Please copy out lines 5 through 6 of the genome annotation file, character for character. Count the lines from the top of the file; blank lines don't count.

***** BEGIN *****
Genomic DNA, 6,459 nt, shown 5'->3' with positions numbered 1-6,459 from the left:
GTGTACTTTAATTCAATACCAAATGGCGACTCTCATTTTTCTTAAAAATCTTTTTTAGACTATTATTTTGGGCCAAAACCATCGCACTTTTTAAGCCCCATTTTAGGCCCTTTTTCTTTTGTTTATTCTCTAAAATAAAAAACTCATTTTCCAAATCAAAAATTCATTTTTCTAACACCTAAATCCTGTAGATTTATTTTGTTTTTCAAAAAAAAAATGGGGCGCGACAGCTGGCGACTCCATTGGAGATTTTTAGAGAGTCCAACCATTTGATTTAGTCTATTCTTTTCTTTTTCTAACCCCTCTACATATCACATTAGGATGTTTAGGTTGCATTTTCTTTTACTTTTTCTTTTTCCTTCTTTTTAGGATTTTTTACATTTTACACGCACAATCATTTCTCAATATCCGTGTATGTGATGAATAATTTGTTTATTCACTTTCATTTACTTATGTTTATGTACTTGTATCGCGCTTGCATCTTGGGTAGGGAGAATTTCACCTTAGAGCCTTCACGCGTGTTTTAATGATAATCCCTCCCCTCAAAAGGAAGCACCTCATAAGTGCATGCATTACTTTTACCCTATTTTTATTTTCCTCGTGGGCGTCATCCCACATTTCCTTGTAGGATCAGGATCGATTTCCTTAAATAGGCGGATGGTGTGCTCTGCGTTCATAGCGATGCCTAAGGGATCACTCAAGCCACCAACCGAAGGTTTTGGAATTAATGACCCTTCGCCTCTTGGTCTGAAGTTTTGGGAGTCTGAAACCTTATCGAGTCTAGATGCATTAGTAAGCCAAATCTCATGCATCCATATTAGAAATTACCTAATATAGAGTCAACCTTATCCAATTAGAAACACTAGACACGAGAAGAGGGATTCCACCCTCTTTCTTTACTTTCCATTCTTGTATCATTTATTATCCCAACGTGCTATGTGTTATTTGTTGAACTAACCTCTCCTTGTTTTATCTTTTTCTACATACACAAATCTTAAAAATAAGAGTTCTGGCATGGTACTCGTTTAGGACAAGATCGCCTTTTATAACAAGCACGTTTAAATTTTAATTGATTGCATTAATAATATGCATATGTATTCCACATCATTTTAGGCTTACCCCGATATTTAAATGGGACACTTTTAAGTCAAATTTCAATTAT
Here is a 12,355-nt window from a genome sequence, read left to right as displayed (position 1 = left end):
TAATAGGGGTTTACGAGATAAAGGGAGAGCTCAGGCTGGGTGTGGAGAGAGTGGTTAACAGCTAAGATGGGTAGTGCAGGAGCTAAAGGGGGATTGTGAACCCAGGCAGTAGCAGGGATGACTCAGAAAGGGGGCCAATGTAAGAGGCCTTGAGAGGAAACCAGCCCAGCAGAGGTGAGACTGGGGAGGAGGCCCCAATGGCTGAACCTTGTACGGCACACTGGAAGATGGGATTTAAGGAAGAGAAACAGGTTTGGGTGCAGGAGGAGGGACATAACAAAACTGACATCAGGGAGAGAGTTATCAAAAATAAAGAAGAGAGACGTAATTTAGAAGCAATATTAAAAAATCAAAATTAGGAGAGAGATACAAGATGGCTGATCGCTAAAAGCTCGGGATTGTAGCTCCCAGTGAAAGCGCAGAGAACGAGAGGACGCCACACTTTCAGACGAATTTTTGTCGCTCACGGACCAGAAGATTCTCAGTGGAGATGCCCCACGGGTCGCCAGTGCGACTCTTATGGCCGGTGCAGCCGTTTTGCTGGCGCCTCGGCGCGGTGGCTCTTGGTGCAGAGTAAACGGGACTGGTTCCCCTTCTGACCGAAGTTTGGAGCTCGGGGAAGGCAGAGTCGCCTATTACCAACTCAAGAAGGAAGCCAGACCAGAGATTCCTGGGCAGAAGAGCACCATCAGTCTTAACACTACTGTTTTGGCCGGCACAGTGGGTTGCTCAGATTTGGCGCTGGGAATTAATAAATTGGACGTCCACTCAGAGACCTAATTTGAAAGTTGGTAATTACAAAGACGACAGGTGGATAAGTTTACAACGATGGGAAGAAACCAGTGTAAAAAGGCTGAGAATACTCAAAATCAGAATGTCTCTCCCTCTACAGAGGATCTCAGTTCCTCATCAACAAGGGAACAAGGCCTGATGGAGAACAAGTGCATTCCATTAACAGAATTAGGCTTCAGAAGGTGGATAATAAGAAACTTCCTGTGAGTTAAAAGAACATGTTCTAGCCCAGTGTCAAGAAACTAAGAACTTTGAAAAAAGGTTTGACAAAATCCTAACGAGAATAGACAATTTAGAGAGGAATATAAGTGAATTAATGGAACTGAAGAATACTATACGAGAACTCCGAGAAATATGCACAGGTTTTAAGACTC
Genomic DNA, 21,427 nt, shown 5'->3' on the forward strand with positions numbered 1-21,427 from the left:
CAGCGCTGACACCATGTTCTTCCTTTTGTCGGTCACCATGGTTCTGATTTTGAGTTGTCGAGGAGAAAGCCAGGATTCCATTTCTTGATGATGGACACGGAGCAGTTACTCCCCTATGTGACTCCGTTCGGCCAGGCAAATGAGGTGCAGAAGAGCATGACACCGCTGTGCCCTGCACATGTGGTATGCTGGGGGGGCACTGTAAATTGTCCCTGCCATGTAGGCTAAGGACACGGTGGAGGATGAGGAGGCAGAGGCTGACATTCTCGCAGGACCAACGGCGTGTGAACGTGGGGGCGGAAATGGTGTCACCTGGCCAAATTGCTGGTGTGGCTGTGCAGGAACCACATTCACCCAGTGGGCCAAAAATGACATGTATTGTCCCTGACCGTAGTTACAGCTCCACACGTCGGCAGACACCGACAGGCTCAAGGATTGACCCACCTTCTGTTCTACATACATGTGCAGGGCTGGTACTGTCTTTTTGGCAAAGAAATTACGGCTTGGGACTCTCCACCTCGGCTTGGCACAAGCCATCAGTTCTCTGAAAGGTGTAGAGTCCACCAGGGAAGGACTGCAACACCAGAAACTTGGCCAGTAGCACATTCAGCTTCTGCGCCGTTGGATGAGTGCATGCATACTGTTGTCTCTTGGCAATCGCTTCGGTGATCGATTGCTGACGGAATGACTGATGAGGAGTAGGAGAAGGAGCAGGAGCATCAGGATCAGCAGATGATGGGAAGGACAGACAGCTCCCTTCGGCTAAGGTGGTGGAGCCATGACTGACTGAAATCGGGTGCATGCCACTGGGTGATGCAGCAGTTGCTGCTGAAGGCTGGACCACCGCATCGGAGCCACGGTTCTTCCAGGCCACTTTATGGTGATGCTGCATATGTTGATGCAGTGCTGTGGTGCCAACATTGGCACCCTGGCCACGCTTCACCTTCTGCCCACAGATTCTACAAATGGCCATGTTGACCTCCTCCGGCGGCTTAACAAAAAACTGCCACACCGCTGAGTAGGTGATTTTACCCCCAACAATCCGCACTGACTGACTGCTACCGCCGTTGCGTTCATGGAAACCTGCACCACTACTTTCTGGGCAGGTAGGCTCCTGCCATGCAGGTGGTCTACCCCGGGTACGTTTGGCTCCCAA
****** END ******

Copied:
Genomic DNA, 21,427 nt, shown 5'->3' on the forward strand with positions numbered 1-21,427 from the left:
CAGCGCTGACACCATGTTCTTCCTTTTGTCGGTCACCATGGTTCTGATTTTGAGTTGTCGAGGAGAAAGCCAGGATTCCATTTCTTGATGATGGACACGGAGCAGTTACTCCCCTATGTGACTCCGTTCGGCCAGGCAAATGAGGTGCAGAAGAGCATGACACCGCTGTGCCCTGCACATGTGGTATGCTGGGGGGGCACTGTAAATTGTCCCTGCCATGTAGGCTAAGGACACGGTGGAGGATGAGGAGGCAGAGGCTGACATTCTCGCAGGACCAACGGCGTGTGAACGTGGGGGCGGAAATGGTGTCACCTGGCCAAATTGCTGGTGTGGCTGTGCAGGAACCACATTCACCCAGTGGGCCAAAAATGACATGTATTGTCCCTGACCGTAGTTACAGCTCCACACGTCGGCAGACACCGACAGGCTCAAGGATTGACCCACCTTCTGTTCTACATACATGTGCAGGGCTGGTACTGTCTTTTTGGCAAAGAAATTACGGCTTGGGACTCTCCACCTCGGCTTGGCACAAGCCATCAGTTCTCTGAAAGGTGTAGAGTCCACCAGGGAAGGACTGCAACACCAGAAACTTGGCCAGTAGCACATTCAGCTTCTGCGCCGTTGGATGAGTGCATGCATACTGTTGTCTCTTGGCAATCGCTTCGGTGATCGATTGCTGACGGAATGACTGATGAGGAGTAGGAGAAGGAGCAGGAGCATCAGGATCAGCAGATGATGGGAAGGACAGACAGCTCCCTTCGGCTAAGGTGGTGGAGCCATGACTGACTGAAATCGGGTGCATGCCACTGGGTGATGCAGCAGTTGCTGCTGAAGGCTGGACCACCGCATCGGAGCCACGGTTCTTCCAGGCCACTTTATGGTGATGCTGCATATGTTGATGCAGTGCTGTGGTGCCAACATTGGCACCCTGGCCACGCTTCACCTTCTGCCCACAGATTCTACAAATGGCCATGTTGACCTCCTCCGGCGGCTTAACAAAAAACTGCCACACCGCTGAGTAGGTGATTTTACCCCCAACAATCCGCACTGACTGACTGCTACCGCCGTTGCGTTCATGGAAACCTGCACCACTACTTTCTGGGCAGGTAGGCTCCTGCCATGCAGGTGGTCTACCCCGGGTACGTTTGGCTCCCAA